Suburban voters and leaders regularly resist efforts to bring mass transit to the suburbs (see examples like Nashville). The tide might be changing in parts of suburban Detroit:
In contrast, Coulter has declared that he will be a “champion” of regional transit—and given how narrow the initial defeat was, that could make all the difference. In November, he appeared with other regional leaders to announce legislation that would give Wayne, Oakland, and Washtenaw counties the power to negotiate a transit plan among themselves—a first step toward putting a revised plan before voters in 2020.
Like his predecessor once argued of sprawl, Coulter touts better regional transit as an economic development tool: “If we’re going to try to keep our young talent here, we’re going to have to compete with other regions in the country.”
The change in leadership has Detroit’s transit boosters thinking positively. “I am pretty optimistic,” says Megan Owens, executive director of Transportation Riders United, a local advocacy group. “When Brooks Patterson passed away and Dave Coulter was appointed executive, that was a watershed moment and a huge opportunity for regional transit. Dave Coulter understands what regional transit could mean—not only for urbanized communities, but for the county as a whole.”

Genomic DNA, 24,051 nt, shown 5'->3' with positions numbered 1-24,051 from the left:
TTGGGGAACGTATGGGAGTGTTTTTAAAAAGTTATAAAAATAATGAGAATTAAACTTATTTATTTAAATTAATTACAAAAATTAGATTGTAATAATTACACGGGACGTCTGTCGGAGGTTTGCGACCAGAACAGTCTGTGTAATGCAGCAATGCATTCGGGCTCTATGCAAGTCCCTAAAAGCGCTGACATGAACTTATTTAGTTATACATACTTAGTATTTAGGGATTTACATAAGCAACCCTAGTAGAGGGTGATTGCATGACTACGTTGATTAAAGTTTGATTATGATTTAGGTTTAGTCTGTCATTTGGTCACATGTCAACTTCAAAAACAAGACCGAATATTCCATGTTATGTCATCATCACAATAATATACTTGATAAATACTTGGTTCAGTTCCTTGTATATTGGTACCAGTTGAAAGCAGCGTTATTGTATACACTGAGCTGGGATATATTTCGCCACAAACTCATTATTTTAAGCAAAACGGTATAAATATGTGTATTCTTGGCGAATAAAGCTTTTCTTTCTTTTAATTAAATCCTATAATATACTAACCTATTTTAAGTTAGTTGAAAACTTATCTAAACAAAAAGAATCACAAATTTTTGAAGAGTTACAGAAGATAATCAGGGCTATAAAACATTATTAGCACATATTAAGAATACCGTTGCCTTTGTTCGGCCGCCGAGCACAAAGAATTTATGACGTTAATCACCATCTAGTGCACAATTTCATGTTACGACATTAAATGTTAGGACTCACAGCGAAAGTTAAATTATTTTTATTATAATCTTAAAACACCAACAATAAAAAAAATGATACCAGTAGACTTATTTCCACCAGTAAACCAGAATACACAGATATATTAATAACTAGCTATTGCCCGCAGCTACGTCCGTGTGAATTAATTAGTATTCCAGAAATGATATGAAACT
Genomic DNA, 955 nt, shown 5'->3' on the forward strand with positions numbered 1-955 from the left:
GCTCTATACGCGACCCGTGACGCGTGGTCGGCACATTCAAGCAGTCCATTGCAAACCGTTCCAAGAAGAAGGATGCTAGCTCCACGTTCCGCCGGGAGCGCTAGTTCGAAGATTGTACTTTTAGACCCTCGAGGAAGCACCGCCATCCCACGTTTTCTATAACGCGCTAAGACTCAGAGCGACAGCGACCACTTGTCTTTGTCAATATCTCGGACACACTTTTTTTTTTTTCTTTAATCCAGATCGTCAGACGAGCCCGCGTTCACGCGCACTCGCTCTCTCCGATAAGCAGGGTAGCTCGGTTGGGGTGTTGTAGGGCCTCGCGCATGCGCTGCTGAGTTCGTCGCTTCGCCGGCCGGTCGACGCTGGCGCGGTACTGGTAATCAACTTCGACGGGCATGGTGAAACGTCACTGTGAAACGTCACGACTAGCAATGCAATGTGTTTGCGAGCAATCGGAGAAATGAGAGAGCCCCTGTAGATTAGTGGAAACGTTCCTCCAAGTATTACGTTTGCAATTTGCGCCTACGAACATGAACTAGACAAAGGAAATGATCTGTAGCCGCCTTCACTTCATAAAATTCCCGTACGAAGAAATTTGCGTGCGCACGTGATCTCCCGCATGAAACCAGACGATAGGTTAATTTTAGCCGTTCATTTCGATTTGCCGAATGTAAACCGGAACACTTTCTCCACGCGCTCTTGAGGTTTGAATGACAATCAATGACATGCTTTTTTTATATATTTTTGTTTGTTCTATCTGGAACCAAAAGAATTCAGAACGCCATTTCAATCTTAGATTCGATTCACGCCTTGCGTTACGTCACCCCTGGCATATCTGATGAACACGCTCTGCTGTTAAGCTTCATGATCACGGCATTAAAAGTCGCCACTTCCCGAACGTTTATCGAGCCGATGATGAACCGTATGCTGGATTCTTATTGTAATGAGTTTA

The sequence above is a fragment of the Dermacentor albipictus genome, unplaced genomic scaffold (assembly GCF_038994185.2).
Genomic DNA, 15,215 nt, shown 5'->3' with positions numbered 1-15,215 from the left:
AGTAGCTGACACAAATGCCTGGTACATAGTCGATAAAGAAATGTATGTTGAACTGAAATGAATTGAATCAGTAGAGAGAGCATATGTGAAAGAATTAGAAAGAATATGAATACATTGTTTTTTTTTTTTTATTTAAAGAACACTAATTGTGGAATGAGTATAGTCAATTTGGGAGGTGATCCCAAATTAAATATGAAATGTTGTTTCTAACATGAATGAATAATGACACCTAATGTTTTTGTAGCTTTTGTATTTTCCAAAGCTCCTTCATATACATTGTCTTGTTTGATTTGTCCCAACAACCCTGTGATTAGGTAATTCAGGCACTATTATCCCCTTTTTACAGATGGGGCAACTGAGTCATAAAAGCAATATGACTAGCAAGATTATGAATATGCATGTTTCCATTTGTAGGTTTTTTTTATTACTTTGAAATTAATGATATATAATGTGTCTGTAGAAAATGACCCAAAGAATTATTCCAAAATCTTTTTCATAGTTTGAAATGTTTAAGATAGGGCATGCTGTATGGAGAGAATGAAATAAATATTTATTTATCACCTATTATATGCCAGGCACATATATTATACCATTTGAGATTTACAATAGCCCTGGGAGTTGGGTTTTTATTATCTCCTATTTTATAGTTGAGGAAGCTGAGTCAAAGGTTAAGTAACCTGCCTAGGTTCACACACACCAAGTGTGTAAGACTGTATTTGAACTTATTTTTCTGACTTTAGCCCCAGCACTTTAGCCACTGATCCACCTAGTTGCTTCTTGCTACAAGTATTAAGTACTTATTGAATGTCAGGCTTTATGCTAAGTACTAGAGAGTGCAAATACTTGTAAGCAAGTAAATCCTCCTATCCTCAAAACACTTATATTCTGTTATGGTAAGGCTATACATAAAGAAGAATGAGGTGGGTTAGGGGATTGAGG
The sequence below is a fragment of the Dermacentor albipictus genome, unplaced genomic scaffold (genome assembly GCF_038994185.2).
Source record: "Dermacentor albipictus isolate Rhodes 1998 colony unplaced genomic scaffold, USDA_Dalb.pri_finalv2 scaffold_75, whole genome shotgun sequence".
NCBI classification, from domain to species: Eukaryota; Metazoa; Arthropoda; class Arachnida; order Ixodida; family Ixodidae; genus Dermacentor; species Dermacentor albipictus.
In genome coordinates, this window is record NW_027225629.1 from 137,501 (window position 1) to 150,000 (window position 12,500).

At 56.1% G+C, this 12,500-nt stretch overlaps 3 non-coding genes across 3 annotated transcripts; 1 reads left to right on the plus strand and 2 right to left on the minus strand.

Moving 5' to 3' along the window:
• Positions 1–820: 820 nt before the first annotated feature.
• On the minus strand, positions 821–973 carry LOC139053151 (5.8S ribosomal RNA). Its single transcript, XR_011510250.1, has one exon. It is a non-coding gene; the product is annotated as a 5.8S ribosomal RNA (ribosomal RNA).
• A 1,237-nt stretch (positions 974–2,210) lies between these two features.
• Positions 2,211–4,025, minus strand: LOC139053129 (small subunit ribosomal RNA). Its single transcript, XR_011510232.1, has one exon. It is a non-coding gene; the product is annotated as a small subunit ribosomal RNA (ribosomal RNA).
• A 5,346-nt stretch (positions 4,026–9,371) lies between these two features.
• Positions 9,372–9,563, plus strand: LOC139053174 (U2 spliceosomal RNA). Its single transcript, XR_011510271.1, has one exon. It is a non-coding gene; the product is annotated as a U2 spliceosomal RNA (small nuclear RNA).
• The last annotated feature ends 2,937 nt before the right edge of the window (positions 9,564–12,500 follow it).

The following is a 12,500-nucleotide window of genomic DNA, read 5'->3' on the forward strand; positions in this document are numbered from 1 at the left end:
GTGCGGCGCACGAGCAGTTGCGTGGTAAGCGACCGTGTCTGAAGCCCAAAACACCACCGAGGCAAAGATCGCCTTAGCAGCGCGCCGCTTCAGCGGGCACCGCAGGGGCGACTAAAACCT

In that way, she says, Coulter is more in-step with changing suburban demographics and preferences in a region where immigrant communities are growing, populations are aging, and young professionals are more likely to want to live in walkable communities. “We look back 20 years ago, and there was much more of an attitude of, ‘Transit? Who cares! We’re the Motor City!’” Owens says. “Now, the conversation is more about, ‘What kind of transit?’”
(On a more cynical note, perhaps the demographic change in the suburbs with more non-white and lower- or working-class residents means that suburbanites can no longer easily dismiss mass transit because they are worried about city residenst accessing the suburbs.)